During this time of the year, taxpayers find themselves flooded with mails and SMSes goading them to invest in Section 80C instruments. Both insurance companies and mutual funds pitch their life/medical policies or equity-linked saving schemes (ELSS).
Investing in ELSS, however, might soon be passé. If the Direct Taxes Code is implemented next year in its present form, this year would be the penultimate year in which you will get benefits from investing in ELSS under Section 80C.
A mutual fund scheme has to invest at least 65 per cent of its corpus in equities to get benefits under Section 80C. ELSS comes with a mandatory lock-in of three years.
But, this period is much lesser than that of other instruments such as the Public Provident Fund of 15 years (six years for partial withdrawal), National Savings Certificate (six years) and unit-linked insurance plans (Ulips) of five years. Over a three-year period, ELSS returned 1.30 per cent as against equity diversified funds’ 1.27 per cent.
Besides the benefit in the first year, returns from these schemes have been quite good. According to mutual fund tracking agency Value Research, the ELSS category has returned 13.07 per cent annually, as compared to equity diversified funds’ 12.48 per cent, as on January 25 this year.
Financial experts feel the main advantage of investing in ELSS is that it ensures forced investment in equities. “ELSS gives the dual benefit of tax saving and equity investment,” says Nirav Panchmatia, founder and director, AUM Financial Advisors. However, the allocation to ELSS should be decided only after calculating the amount spent for purchasing a term insurance and contribution made towards the Employee Provident Fund, says Govind Pathak, director, Acorn Investment Advisory Services. It is because if one has already exhausted the limit by investing in these instruments, an equity-diversified fund can be a better option because of its liquidity — one can enter or exit the scheme when one wants.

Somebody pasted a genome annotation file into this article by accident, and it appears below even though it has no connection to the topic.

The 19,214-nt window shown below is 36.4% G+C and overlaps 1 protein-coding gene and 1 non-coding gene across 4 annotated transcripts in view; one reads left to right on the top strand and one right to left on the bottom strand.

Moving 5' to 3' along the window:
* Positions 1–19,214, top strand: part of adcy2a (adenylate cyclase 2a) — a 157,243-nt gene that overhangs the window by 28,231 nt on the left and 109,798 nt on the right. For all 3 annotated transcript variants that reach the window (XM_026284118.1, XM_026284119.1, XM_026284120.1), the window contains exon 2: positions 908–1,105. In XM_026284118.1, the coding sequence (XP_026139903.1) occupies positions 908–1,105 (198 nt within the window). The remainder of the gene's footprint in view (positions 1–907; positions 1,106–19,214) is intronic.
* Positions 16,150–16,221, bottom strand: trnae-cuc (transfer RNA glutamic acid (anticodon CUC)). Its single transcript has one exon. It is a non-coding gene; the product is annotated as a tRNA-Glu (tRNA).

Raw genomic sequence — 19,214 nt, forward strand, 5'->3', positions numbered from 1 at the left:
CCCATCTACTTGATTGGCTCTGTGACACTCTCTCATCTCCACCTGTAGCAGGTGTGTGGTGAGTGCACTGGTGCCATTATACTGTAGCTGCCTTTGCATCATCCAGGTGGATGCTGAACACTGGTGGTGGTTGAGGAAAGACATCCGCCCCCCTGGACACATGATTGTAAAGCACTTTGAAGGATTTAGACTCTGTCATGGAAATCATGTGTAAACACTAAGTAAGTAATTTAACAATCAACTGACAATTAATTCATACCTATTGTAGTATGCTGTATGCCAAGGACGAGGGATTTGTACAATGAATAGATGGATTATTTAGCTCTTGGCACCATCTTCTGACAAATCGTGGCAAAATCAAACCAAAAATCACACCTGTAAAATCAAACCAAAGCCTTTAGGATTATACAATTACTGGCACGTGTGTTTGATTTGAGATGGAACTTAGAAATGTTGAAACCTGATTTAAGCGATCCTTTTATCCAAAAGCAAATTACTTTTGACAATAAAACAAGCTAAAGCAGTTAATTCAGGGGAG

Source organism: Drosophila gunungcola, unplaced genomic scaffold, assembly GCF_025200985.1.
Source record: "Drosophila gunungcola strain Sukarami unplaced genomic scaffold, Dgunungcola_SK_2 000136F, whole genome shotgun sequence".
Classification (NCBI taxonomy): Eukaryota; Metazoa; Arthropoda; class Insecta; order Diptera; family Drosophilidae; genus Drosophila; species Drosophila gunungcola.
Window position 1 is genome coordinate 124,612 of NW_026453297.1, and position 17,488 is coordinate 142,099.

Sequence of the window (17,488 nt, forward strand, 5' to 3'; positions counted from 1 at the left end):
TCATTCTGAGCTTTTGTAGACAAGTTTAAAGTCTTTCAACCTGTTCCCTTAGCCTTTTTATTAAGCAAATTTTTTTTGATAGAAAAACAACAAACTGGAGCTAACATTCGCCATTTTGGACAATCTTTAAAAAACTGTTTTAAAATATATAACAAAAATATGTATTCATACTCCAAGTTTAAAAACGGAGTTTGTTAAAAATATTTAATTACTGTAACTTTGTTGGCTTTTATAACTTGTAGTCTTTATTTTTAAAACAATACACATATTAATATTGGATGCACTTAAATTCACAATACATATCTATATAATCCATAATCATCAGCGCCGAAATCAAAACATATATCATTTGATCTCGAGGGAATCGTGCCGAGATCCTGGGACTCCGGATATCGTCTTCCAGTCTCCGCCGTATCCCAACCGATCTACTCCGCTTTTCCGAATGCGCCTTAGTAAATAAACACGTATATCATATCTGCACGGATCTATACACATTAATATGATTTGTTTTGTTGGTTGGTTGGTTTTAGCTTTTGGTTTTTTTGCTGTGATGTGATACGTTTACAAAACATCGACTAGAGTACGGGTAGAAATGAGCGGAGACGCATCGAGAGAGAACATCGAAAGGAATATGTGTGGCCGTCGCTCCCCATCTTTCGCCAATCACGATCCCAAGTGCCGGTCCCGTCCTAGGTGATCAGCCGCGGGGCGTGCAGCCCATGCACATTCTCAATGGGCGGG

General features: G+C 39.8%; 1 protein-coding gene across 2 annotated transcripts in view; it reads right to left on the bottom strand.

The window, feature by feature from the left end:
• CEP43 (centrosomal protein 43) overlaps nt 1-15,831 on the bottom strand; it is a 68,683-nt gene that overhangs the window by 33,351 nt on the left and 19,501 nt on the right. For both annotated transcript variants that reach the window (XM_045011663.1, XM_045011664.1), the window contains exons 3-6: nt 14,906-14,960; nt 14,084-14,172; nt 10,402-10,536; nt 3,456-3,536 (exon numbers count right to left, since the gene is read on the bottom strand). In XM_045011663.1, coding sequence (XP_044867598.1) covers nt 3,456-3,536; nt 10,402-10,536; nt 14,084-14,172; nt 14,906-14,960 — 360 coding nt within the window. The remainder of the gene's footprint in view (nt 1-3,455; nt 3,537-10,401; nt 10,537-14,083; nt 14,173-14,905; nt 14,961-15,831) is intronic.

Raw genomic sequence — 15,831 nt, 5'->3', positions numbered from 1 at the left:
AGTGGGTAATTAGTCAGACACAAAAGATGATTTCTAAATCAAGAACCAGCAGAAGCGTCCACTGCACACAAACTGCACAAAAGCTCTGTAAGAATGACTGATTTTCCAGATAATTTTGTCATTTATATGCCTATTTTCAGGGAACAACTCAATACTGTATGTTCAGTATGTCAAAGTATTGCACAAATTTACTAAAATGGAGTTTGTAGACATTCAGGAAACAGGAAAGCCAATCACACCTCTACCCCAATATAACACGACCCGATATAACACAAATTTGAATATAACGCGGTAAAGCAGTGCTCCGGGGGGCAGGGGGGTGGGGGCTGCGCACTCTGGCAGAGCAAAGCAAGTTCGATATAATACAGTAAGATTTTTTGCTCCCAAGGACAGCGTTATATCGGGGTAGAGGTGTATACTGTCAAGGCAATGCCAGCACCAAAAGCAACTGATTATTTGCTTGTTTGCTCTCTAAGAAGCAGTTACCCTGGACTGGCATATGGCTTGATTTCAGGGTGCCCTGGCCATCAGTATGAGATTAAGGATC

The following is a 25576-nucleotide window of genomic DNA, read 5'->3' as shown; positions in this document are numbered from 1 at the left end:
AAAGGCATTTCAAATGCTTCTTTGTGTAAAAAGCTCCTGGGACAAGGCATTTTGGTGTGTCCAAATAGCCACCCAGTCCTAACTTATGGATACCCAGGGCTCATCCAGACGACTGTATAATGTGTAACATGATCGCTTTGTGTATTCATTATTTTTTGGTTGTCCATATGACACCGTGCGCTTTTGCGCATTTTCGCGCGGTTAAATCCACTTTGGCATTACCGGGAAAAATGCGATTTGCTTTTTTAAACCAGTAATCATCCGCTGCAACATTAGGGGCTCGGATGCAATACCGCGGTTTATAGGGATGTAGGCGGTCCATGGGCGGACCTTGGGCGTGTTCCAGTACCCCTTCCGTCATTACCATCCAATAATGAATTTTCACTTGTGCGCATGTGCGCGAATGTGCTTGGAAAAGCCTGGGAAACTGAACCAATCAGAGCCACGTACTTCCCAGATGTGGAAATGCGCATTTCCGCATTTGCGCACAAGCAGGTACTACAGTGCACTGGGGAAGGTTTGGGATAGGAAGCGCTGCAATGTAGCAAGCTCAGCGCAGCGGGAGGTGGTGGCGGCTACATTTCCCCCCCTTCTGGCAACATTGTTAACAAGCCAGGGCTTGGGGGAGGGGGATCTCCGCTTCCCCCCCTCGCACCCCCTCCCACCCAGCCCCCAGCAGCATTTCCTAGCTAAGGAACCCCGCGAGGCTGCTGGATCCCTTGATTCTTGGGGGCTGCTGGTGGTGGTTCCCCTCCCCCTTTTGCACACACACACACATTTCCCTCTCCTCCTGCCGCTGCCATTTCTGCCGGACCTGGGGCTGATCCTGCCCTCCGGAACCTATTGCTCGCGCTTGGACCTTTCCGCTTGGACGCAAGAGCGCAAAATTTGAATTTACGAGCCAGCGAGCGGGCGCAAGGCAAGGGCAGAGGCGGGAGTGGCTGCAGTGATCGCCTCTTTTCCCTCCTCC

Like any equity scheme, ELSS offers both dividend and growth options. The growth option gives better returns as the interest income gets reinvested and compounded. Those in need of cash or pensioners should opt for the regular payouts or dividend option.
The interest income is tax-free because you hold the units for over a year. But you have to pay the securities transaction tax of 0.25 per cent at the time of maturity.
It is advised to invest a lump sum in ELSS. “A systematic investment plan (SIP) works only if the tax benefits are to continue in the next financial year,” says Pathak. Also, if you are already late, starting an SIP will not make much sense. Opt for an SIP in ELSS from the start of the financial year, if you want to have a disciplined approach.
However, the lock-in period can be a deterrent, according to many financial planners. “Equities can be volatile. And, if the fund value erodes over three years, you cannot do anything,” feels Gaurav Mashruwala, a certified financial planner. A three-year period may not be sufficient for your equity investments to appreciate significantly either, he adds.